With seven consecutive Group 1 wins to his name, Rock of Gibraltar was always destined for horse racing’s hall of fame.
If he could have returned from a jaunt to America with victory in the Breeders’ Cup Mile – the Rock finished second by less than a length to Domedriver, you might even have an argument to suggest he was amongst the greatest of all time.
Sadly, the Aidan O’Brien trained horse passed away recently at the age of 23 having enjoyed a post-racing career as a sire to a stack of Group 1 champions.
Retiring in style at the Coolmore Stud, the record-breaking horse was active right up to his passing, with Coolmore manager Paddy Fleming revealing:
“He was healthy and looking great right up to the end. He was a fantastic racehorse and a very good sire who will be missed by all the staff here.”
As well as a stellar racing and breeding career, Rock of Gibraltar enjoyed wider prominence on the sports pages when he became embroiled in the famous falling-out between Sir Alex Ferguson and John Magnier – a ruction that went so deep that it reportedly led to the sale of Manchester United to the detested Glazer family.
Ferguson, the horse’s co-owner, claimed he was owed half of the stud fees generated by the in-demand stallion, whereas Magnier believed that the Old Trafford legend was only due prize money generated on the track.
They settled out of court in May 2004 – it’s thought that Ferguson claimed £2.5 million as a pay-off, and a year later the Glazers had acquired Magnier’s share in the football club.
But nothing can tarnish Rock of Gibraltar’s exceptional record both as a racehorse and a breeding sire, and his legacy in the sport is secure for decades to come.
Rock of Gibraltar’s Magnificent Seven
It’s a record that might never be beaten: seven consecutive Group 1 wins, which was the first time that feat had ever been achieved in the Northern Hemisphere.
All told, Rock of Gibraltar won ten of his first twelve races on the Flat, but it’s the last seven that will long be remembered by race fans and punters alike.
Rock Of Gibraltar’s 7 Successive Group 1 Wins
|25/05/2002||Irish 2,000 Guineas||Curragh||€237k|
|18/06/2002||St James’s Palace Stakes||Ascot||£168k|
|08/09/2002||Prix du Moulin||Longchamp||£105k|
Unusually, the horse’s winning spree kicked off on foreign soil at Longchamp, where he prevailed by three lengths in the Lucien Barriere with regular jockey Mick Kinane in the saddle.
A break of just 13 days did little to curb Rock of Gibraltar’s fitness, and his maiden Group 1 success on English soil would follow later in October 2001 in the Dewhurst Stakes – an amazing 1-2-3 for O’Brien at Newmarket saw the 4/6 favourite just head off stablemates Landseer and Tendulkar.
The winter break often leaves trainers and connections holding their breath to see how their prized assets will return after their lay-off, but Ferguson need not have worried about Rock of Gibraltar – he made light work of a 196-day rest by triumphing in the 2,000 Guineas on his return the following May.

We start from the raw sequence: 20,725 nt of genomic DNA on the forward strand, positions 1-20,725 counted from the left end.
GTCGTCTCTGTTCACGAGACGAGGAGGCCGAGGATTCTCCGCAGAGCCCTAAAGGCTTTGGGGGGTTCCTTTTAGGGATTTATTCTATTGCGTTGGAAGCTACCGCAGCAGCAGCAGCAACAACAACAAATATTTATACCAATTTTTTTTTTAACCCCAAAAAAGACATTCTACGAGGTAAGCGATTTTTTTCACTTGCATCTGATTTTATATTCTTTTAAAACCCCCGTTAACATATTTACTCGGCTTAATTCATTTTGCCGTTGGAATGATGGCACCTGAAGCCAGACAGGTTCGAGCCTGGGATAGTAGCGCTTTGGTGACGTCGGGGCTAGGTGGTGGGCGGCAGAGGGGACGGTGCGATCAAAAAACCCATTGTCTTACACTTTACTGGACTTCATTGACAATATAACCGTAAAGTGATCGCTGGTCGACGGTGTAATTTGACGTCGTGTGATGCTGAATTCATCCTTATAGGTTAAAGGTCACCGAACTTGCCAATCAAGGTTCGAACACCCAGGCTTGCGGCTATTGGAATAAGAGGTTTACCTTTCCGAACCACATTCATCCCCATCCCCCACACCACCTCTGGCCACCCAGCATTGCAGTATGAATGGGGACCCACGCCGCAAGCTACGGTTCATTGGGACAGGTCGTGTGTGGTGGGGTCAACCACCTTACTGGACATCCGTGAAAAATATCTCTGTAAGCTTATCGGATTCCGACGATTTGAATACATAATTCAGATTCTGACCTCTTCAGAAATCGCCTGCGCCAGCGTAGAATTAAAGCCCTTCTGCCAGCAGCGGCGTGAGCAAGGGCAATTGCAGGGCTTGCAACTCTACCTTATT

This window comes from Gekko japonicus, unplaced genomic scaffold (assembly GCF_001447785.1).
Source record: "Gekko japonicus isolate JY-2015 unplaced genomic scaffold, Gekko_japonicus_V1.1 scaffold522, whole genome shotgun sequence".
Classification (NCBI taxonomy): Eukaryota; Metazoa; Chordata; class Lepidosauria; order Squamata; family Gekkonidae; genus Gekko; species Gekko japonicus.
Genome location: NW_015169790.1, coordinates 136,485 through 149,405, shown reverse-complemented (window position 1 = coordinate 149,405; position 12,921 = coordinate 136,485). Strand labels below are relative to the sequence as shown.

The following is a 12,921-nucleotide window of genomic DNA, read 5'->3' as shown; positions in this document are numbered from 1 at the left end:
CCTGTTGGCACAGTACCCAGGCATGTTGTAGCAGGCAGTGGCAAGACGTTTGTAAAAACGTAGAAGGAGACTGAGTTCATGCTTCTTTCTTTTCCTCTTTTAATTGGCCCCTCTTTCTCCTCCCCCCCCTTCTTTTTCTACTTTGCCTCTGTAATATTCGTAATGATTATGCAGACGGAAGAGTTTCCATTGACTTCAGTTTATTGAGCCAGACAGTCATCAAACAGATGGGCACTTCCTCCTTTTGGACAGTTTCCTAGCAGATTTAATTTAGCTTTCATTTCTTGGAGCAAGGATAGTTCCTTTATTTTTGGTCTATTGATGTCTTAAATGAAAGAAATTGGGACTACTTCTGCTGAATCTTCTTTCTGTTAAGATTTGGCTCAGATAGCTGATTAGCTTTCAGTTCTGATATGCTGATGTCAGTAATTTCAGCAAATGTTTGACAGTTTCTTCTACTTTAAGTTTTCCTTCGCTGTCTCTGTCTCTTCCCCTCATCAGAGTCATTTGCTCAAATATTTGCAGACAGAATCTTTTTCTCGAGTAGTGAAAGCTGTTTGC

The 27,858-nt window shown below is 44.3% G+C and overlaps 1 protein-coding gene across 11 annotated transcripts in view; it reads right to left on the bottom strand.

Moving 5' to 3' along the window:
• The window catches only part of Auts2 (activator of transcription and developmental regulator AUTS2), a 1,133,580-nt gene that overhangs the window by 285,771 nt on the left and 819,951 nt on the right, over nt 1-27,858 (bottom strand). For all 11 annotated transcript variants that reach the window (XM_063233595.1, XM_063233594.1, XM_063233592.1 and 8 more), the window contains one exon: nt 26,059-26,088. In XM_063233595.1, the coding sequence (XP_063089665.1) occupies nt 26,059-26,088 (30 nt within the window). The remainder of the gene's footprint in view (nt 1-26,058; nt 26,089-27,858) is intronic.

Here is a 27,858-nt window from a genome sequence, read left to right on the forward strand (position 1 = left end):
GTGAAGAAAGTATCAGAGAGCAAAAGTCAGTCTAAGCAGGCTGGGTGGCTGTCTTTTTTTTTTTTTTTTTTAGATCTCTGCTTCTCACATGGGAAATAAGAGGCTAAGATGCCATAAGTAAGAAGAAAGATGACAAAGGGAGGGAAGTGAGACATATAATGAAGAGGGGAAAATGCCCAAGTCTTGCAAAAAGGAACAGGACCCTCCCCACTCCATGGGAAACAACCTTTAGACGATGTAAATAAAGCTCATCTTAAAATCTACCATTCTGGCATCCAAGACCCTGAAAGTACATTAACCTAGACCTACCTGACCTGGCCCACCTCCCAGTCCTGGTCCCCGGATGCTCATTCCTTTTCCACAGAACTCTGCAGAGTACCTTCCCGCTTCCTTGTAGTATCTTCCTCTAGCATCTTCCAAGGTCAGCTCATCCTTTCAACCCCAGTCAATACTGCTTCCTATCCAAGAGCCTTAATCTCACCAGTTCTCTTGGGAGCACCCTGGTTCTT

Three would become four later that month when he added the Irish version of the 2,000 Guineas to his growing collection of Group 1 victories, before another classic encounter with Landseer would see the Rock rally to win the St James’s Palace Stakes at Ascot.
It was the joy of six for connections when Rock of Gibraltar stayed the course at Goodwood to prevail in the Sussex Stakes, before the magnificent seven was completed at the place it all began – Longchamp – with victory in the Prix du Moulin.
The only blot on the copybook of his later career came at Arlington Park in that narrow Breeders’ Cup defeat, but by then Rock of Gibraltar’s status as one of the finest flat horses in Irish racing history was confirmed.
The Best Progeny of Rock of Gibraltar
Given his fantastic racing career, it’s no surprise to learn that breeders were queuing up to, ahem, work with Rock of Gibraltar during his time as a working sire.
At one point Coolmore were charging €65,000 (around £57,000) a go for his stud services, however this was largely a wise investment – Rock of Gibraltar’s many offspring have racked up combined prize money approaching £5 million.
More than £1 million of that was earned by Eagle Mountain, who was a Derby runner-up before going on to win the 2009 Hong Kong Cup – one of the richest races in the sport.
Society Rock took on part of his sire’s moniker and enjoyed his fleet of hoof too, triumphing in the Group 1 Golden Jubilee Stakes and Haydock Sprint Cup in back-to-back seasons.
Samitar was a filly out of Rock of Gibraltar who did something her father never could: winning in America. Mick Channon’s horse had prevailed in the Irish 1,000 Guineas, before her stint Stateside brought victory in the prestigious Garden City Stakes.
And maybe we’ll never truly know how good Mount Nelson could have been. He was an incredibly promising horse that won a Group 1 in France at the age of two, but a serious injury in his breakout three-year-old campaign ruined hopes of a tilt at the classics.
Mount Nelson did return to win the Eclipse as a four-year-old, before a turn in stud produced many quality campaigners including Librisa Breeze, the 2017 British Champions Sprint Stakes winner.